“These tools are only going to get more advanced,” said Hod Lipson, a professor of mechanical engineering and Data Science at Columbia University. “This is not unlike the beginning of the internet or Wikipedia. And it would have been a mistake to prohibit students from using Wikipedia or Google search, right?” The question is not whether to ban the technology but how to evolve alongside it, he said.
Lipson is trying to integrate ChatGPT and similar technologies in his teaching. For example, in his introductory robotics course this semester, he’ll be asking his students to use DALL-E — an image-generating software developed by ChatGPT’s parent company, OpenAI, and underpinned by similar tech — to help ideate their initial sketches for the robotics project they’ll work on throughout the term. “With just a few keywords,” he said, “it takes the machine about 25 seconds to generate maybe 25 designs or concepts — something that would have otherwise taken students a week to produce.”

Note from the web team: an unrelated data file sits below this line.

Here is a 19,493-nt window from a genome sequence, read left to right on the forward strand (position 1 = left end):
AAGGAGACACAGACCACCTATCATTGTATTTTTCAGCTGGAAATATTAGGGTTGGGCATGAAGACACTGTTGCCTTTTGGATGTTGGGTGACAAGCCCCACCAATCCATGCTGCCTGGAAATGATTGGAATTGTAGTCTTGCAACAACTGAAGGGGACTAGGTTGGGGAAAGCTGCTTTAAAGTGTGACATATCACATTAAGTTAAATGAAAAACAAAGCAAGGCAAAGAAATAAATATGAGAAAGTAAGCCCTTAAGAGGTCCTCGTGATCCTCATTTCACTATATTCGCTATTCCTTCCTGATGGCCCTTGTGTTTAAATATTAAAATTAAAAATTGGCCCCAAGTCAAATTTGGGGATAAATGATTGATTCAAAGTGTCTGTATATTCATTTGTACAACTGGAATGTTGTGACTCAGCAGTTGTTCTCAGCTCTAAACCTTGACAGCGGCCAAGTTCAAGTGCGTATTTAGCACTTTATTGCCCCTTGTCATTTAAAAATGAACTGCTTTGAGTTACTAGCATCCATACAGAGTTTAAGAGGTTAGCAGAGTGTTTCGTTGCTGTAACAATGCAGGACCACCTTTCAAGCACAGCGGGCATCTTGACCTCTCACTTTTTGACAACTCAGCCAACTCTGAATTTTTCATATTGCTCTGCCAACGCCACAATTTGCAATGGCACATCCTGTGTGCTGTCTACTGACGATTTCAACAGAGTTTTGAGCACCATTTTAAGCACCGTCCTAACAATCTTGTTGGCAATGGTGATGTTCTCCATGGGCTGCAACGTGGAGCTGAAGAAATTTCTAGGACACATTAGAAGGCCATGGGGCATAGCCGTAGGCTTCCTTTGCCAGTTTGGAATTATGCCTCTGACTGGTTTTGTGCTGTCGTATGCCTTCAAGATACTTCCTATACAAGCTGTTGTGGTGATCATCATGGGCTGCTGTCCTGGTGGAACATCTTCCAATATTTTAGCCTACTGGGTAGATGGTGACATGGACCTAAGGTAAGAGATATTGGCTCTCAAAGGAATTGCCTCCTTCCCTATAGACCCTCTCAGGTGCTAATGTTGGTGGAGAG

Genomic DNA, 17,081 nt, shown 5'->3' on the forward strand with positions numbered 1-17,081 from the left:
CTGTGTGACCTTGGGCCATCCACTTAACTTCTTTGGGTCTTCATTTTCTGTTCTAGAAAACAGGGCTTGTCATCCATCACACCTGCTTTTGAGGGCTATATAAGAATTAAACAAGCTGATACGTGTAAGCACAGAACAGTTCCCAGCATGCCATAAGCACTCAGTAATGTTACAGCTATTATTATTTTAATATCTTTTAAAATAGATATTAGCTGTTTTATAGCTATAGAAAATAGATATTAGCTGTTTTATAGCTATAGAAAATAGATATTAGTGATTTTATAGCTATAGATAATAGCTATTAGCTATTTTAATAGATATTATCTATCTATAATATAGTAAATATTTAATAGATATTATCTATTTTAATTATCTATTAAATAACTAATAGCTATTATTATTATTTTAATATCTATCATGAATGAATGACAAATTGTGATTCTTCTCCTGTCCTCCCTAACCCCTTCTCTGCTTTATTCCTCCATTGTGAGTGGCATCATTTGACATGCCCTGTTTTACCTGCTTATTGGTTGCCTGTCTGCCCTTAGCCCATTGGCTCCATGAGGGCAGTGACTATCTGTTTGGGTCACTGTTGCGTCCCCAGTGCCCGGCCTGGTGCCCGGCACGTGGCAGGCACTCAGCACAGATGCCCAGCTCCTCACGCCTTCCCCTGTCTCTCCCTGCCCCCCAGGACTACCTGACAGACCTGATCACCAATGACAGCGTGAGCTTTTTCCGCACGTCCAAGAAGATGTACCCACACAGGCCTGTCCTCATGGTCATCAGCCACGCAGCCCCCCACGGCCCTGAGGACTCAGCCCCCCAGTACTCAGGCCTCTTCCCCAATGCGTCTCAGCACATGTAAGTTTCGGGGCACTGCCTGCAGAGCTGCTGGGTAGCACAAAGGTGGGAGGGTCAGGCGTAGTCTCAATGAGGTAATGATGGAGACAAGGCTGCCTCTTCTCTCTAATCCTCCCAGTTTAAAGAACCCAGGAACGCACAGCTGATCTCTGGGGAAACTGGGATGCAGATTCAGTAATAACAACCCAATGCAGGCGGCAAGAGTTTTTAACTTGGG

In lieu of bans, then, the future of teaching may be some combination of new methods utilizing tools like ChatGPT and older approaches — like pen-and-paper exams, as some Australian universities are bringing back — that help regulate students’ reliance on technology.
And many educators, no matter their current approaches to ChatGPT, continue to lean into the optimism that such technology will ultimately push us to get at the heart and soul of what it means to educate, with a focus on deeper comprehension rather than simply developing a skill.
“We know calculators exist,” said Green. “But we still teach math.”